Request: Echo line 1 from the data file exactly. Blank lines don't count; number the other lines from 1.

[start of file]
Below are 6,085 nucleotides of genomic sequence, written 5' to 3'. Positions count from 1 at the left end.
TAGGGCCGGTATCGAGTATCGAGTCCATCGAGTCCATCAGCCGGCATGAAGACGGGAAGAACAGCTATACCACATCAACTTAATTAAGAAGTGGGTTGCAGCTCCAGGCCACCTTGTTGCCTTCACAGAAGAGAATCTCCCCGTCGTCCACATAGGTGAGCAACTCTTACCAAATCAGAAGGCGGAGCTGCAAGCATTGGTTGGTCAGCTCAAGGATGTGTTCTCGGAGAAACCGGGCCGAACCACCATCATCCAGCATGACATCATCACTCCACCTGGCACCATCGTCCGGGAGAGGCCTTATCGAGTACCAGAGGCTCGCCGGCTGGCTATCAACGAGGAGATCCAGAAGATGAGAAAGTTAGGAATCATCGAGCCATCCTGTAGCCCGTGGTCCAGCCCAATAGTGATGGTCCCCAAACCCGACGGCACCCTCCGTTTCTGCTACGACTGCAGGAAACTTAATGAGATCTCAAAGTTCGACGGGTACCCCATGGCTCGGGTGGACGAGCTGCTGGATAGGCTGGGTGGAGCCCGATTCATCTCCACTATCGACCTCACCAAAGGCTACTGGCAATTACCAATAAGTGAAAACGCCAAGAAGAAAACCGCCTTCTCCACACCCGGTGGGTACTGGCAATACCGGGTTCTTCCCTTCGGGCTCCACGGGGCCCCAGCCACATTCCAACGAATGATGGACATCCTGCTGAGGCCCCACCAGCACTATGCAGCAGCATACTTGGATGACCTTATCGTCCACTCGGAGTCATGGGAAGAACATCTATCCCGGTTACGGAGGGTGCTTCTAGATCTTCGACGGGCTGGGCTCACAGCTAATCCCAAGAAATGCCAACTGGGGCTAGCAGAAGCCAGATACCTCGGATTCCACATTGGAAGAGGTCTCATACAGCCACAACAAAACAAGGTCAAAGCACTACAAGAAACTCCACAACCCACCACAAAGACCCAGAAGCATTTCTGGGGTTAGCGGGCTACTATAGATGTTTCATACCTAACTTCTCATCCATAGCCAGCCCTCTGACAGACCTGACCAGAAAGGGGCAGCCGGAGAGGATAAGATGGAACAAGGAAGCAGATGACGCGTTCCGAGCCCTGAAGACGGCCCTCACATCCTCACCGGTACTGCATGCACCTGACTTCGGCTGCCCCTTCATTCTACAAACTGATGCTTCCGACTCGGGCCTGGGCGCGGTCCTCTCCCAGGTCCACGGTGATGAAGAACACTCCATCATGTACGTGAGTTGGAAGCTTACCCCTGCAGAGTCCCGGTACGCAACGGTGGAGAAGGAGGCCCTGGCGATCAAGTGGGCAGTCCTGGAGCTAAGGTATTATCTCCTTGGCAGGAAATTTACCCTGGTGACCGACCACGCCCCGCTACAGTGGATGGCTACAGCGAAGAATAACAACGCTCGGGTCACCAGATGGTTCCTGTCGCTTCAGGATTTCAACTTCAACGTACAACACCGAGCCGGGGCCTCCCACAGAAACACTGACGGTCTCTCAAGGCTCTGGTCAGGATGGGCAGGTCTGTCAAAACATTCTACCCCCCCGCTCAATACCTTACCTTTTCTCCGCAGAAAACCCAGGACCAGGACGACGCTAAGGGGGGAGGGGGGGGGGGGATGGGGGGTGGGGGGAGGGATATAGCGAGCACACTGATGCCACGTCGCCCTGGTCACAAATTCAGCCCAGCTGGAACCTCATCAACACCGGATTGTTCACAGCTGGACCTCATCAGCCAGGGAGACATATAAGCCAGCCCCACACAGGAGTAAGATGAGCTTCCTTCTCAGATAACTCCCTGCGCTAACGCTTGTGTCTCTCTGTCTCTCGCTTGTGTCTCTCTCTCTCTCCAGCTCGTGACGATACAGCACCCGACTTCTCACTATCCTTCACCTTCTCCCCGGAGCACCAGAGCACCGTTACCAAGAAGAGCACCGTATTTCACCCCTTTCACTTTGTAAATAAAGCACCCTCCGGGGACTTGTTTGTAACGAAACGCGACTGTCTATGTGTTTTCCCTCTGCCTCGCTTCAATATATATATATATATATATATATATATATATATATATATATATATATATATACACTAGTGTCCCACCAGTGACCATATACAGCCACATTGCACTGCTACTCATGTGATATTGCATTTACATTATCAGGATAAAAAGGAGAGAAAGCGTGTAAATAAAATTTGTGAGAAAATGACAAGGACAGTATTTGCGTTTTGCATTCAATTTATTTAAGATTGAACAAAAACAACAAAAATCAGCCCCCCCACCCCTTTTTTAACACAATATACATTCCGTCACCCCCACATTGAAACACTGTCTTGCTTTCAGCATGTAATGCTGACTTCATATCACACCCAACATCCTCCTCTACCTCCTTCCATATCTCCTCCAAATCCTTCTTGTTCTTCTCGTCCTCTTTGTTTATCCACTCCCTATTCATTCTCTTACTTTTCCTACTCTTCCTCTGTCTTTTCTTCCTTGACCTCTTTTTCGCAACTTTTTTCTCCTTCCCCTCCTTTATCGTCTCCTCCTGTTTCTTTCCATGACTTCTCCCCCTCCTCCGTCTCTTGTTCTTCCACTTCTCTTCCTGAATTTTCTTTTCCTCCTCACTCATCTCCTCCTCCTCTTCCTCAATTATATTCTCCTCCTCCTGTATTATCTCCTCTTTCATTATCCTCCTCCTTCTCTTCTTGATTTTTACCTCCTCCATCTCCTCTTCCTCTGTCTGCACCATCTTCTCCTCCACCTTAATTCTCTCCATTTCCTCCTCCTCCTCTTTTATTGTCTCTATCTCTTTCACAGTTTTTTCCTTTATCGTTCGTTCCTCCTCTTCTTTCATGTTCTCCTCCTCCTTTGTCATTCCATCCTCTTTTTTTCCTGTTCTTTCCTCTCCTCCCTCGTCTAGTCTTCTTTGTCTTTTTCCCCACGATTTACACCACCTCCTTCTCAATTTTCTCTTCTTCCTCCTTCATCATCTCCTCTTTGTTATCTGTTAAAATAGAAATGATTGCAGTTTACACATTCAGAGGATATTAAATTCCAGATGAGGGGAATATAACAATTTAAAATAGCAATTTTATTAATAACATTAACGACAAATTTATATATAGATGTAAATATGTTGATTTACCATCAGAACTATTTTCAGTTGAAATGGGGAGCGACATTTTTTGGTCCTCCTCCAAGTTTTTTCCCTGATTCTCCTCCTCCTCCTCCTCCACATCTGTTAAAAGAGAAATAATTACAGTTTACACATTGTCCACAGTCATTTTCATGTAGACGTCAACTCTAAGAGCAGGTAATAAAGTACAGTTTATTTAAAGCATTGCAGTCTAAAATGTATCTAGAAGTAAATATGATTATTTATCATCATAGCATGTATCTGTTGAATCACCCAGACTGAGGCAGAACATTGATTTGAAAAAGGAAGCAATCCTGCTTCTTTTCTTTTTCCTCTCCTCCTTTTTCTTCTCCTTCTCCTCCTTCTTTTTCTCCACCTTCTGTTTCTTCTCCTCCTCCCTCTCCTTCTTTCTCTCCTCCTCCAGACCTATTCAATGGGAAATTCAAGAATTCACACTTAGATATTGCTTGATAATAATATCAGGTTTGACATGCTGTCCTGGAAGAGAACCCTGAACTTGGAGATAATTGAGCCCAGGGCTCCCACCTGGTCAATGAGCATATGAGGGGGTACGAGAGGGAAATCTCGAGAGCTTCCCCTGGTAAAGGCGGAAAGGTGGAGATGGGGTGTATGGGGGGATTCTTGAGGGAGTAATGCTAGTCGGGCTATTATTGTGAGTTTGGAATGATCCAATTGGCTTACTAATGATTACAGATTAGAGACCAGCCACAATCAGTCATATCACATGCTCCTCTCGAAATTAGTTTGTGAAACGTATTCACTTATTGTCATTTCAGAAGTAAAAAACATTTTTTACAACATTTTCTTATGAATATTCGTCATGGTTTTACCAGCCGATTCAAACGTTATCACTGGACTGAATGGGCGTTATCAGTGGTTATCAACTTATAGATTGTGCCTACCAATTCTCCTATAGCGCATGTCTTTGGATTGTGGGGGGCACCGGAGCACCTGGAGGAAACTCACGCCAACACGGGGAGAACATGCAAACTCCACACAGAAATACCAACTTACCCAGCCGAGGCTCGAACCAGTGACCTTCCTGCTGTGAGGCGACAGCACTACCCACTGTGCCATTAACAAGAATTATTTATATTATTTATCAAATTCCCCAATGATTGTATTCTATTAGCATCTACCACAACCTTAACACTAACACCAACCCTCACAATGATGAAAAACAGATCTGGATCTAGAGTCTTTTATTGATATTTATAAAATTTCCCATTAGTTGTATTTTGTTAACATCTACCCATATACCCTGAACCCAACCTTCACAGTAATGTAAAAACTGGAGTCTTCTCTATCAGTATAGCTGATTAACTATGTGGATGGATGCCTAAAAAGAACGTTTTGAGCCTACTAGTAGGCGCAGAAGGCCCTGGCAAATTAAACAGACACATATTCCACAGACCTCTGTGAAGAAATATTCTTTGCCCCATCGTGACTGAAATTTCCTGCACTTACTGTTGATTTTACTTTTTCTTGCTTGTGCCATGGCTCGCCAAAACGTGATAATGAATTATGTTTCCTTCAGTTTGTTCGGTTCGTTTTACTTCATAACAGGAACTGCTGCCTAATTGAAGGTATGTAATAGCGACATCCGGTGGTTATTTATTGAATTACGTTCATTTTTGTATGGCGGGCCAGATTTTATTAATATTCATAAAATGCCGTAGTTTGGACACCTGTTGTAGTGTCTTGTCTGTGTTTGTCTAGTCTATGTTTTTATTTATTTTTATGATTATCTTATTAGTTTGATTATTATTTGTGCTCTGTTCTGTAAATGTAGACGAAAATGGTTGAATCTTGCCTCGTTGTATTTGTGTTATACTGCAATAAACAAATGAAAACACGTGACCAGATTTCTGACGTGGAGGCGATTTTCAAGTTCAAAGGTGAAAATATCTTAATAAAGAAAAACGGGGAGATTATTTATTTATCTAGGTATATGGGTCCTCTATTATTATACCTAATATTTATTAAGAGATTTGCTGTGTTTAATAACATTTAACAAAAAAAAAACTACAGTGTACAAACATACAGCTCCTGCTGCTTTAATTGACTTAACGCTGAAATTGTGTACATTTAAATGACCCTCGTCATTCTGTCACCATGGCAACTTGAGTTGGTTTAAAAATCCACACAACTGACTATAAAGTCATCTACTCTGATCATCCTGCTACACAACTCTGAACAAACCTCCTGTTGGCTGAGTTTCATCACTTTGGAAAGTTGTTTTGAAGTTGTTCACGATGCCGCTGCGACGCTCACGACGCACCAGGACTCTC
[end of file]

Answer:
Below are 6,085 nucleotides of genomic sequence, written 5' to 3'. Positions count from 1 at the left end.